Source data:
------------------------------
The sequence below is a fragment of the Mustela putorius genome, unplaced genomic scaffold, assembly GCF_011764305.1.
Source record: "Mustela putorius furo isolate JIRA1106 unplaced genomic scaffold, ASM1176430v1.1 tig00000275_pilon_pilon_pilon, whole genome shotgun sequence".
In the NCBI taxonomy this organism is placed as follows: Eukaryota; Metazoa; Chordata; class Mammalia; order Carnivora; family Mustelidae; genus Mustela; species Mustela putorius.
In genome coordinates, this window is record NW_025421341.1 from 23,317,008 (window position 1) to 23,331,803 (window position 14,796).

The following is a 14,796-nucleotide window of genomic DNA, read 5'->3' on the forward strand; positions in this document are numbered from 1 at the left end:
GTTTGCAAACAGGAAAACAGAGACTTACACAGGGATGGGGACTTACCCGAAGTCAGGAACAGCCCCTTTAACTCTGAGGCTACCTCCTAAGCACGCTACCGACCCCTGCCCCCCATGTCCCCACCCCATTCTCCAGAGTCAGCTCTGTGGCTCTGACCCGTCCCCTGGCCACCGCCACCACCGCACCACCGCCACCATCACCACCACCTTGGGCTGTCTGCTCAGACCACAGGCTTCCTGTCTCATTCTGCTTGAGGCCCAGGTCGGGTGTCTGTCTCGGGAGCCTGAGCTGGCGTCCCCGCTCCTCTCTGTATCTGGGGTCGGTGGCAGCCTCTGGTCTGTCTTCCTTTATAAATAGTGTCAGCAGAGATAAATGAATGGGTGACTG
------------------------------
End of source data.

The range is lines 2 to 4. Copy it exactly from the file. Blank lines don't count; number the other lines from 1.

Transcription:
Source record: "Mustela putorius furo isolate JIRA1106 unplaced genomic scaffold, ASM1176430v1.1 tig00000275_pilon_pilon_pilon, whole genome shotgun sequence".
In the NCBI taxonomy this organism is placed as follows: Eukaryota; Metazoa; Chordata; class Mammalia; order Carnivora; family Mustelidae; genus Mustela; species Mustela putorius.
In genome coordinates, this window is record NW_025421341.1 from 23,317,008 (window position 1) to 23,331,803 (window position 14,796).